July 30, 2014
Tribune News Service
Gurgaon motorists, it seems, are on the wrong side of the law, and the road! Steering clear of the traffic rules, most motorists in the “premier” city believe in driving on the wrong side of the road. On an average, more than a 2,000 motorists are challaned for the offence per month.
As the traffic regulation and road safety case came up for resumed hearing before the Punjab and Haryana High Court today, Justice Rajive Bhalla was told that 17,000 challans were issued for the offence from January 1 to July 10 this year.
Taking note of the assertion, Justice Bhalla observed the data was an indicator of the tendency to drive on the wrong side. “If 17,000 challans were issued, another 50,000 may not have been caught,” he observed. “All this shows that the entire city was driving on the wrong side.”
The judge said something was amiss in the policing, the roads, the road markings or the people. Not issuing challans for not wearing helmets and seat belts did not escape Justice Bhalla’s attention. After scanning the data, he observed that figures failed to indicate challaning for both the offences.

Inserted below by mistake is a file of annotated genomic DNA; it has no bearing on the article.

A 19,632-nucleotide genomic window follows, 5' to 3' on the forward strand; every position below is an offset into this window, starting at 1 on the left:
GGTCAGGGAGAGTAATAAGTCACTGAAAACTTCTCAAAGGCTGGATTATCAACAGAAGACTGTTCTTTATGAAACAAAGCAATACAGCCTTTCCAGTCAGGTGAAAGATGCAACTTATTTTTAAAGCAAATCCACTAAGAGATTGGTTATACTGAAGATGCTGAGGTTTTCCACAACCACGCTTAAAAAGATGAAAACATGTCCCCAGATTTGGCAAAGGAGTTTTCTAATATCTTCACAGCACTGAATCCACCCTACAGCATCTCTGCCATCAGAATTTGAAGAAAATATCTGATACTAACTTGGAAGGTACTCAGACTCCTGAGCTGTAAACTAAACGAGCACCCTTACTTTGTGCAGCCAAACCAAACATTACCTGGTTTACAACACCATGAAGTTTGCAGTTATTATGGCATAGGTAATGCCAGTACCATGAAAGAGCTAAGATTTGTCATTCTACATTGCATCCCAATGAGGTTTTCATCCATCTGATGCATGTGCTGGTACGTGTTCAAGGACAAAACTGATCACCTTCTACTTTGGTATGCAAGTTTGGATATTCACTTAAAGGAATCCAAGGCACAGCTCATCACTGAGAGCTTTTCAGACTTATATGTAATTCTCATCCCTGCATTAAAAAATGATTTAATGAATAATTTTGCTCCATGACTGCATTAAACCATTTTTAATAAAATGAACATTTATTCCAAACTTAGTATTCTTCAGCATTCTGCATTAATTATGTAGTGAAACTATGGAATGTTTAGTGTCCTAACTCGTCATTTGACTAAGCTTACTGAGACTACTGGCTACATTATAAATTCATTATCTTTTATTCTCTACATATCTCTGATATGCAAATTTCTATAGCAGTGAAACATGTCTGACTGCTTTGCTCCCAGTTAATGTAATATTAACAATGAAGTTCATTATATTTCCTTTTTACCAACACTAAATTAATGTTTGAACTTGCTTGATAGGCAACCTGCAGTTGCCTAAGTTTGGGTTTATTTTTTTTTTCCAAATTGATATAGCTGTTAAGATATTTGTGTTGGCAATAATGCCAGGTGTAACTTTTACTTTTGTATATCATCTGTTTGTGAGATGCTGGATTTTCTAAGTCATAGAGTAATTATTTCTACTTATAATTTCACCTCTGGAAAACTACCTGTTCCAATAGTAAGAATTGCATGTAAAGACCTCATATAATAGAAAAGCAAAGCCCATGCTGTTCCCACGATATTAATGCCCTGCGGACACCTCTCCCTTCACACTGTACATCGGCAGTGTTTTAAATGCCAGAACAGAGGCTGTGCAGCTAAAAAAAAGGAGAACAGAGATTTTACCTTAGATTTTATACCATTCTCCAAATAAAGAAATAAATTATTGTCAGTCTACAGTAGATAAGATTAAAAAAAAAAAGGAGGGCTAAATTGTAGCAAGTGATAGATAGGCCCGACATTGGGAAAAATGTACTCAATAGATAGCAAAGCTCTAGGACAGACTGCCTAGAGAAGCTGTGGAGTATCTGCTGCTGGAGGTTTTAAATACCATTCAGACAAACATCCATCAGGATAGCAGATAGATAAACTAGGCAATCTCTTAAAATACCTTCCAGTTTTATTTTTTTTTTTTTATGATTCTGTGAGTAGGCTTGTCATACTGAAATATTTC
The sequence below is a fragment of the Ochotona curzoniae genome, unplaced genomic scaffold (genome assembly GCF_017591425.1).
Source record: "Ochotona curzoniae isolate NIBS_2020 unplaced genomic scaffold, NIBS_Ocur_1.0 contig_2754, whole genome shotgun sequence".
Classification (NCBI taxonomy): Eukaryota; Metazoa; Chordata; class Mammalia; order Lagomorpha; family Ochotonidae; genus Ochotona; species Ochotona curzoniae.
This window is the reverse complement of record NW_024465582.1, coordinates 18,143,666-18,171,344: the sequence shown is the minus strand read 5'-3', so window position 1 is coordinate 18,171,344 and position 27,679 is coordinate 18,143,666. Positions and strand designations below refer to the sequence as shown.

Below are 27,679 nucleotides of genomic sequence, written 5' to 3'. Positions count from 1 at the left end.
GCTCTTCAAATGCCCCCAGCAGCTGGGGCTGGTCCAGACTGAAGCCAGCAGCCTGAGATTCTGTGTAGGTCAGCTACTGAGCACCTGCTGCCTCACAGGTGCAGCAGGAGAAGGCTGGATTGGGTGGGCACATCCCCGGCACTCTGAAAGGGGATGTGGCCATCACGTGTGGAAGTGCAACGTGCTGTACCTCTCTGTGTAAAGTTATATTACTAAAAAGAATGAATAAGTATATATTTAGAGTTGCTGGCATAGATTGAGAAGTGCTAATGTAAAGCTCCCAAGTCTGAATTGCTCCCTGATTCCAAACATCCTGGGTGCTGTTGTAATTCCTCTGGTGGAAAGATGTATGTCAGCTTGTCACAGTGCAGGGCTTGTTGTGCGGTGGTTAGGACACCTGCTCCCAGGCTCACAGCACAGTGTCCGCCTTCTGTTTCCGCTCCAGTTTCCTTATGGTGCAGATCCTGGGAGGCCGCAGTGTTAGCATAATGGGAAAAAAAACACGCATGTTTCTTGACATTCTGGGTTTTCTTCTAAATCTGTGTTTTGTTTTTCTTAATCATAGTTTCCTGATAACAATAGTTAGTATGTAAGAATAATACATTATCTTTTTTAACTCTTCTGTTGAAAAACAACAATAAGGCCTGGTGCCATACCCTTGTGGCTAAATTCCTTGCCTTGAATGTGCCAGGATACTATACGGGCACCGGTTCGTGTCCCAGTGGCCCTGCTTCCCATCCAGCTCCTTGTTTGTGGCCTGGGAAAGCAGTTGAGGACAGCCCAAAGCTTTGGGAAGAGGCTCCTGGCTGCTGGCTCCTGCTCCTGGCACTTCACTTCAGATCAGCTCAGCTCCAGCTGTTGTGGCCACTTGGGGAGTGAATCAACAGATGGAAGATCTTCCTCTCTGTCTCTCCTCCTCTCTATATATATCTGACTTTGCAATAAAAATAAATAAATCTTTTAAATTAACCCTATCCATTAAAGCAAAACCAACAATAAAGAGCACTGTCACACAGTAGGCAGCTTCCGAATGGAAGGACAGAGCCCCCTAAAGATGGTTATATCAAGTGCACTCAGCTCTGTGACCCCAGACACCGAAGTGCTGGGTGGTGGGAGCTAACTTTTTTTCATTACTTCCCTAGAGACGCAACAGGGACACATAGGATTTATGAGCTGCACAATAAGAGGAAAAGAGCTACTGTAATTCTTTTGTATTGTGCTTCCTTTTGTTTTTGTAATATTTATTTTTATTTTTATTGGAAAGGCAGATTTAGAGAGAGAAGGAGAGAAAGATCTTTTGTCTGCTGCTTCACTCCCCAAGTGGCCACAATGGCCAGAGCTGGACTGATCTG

He said putting on helmets on seeing the traffic policemen was the norm in Gurgaon, as the authorities concerned were yet to apply brakes to the violations. Updates on the installation of CCTV cameras at strategic points were also sought.
Justice Bhalla had earlier asked Haryana to come out with a traffic management plan for Gurgaon. The High Court has zeroed in on Gurgaon in Haryana and Amritsar in Punjab as benchmarks. The directions issued for the two cities would eventually be made applicable to other cities of the two states after testing their efficacy. Justice Bhalla has already made it clear that the court wanted the provisions of the Motor Vehicles Act be complied with in letter and spirit to ensure road safety.
The judge had also taken note of the fact that the authorities concerned in Gurgaon had not moved much beyond issuing challans to the traffic violators; and had directed the deputy commissioner “to ensure the vehicles are parked in the earmarked parking, whether within or outside public and private buildings, markets, malls and offices”.